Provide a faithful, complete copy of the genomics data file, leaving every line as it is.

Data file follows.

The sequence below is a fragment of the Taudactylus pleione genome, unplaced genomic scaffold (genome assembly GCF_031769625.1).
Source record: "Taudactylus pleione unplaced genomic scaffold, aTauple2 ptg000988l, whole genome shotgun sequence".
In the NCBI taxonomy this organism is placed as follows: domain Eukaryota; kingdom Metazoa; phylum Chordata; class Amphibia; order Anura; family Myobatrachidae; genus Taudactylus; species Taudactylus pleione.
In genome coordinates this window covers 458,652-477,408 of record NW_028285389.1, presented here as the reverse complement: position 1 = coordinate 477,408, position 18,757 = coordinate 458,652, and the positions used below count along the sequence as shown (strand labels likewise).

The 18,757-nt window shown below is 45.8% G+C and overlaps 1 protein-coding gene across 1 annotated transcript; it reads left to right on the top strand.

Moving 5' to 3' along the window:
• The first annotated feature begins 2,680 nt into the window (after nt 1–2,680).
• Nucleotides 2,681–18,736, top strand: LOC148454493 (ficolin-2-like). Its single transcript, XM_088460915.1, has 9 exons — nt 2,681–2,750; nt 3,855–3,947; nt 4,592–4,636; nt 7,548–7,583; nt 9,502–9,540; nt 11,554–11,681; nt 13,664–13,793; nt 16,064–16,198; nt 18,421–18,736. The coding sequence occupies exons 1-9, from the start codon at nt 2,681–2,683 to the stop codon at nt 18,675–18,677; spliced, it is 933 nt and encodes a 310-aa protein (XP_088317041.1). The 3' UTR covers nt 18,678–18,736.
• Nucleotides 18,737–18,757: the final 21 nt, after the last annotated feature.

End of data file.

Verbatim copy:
The sequence below is a fragment of the Taudactylus pleione genome, unplaced genomic scaffold (genome assembly GCF_031769625.1).
Source record: "Taudactylus pleione unplaced genomic scaffold, aTauple2 ptg000988l, whole genome shotgun sequence".
In the NCBI taxonomy this organism is placed as follows: domain Eukaryota; kingdom Metazoa; phylum Chordata; class Amphibia; order Anura; family Myobatrachidae; genus Taudactylus; species Taudactylus pleione.
In genome coordinates this window covers 458,652-477,408 of record NW_028285389.1, presented here as the reverse complement: position 1 = coordinate 477,408, position 18,757 = coordinate 458,652, and the positions used below count along the sequence as shown (strand labels likewise).

The 18,757-nt window shown below is 45.8% G+C and overlaps 1 protein-coding gene across 1 annotated transcript; it reads left to right on the top strand.

Moving 5' to 3' along the window:
• The first annotated feature begins 2,680 nt into the window (after nt 1–2,680).
• Nucleotides 2,681–18,736, top strand: LOC148454493 (ficolin-2-like). Its single transcript, XM_088460915.1, has 9 exons — nt 2,681–2,750; nt 3,855–3,947; nt 4,592–4,636; nt 7,548–7,583; nt 9,502–9,540; nt 11,554–11,681; nt 13,664–13,793; nt 16,064–16,198; nt 18,421–18,736. The coding sequence occupies exons 1-9, from the start codon at nt 2,681–2,683 to the stop codon at nt 18,675–18,677; spliced, it is 933 nt and encodes a 310-aa protein (XP_088317041.1). The 3' UTR covers nt 18,678–18,736.
• Nucleotides 18,737–18,757: the final 21 nt, after the last annotated feature.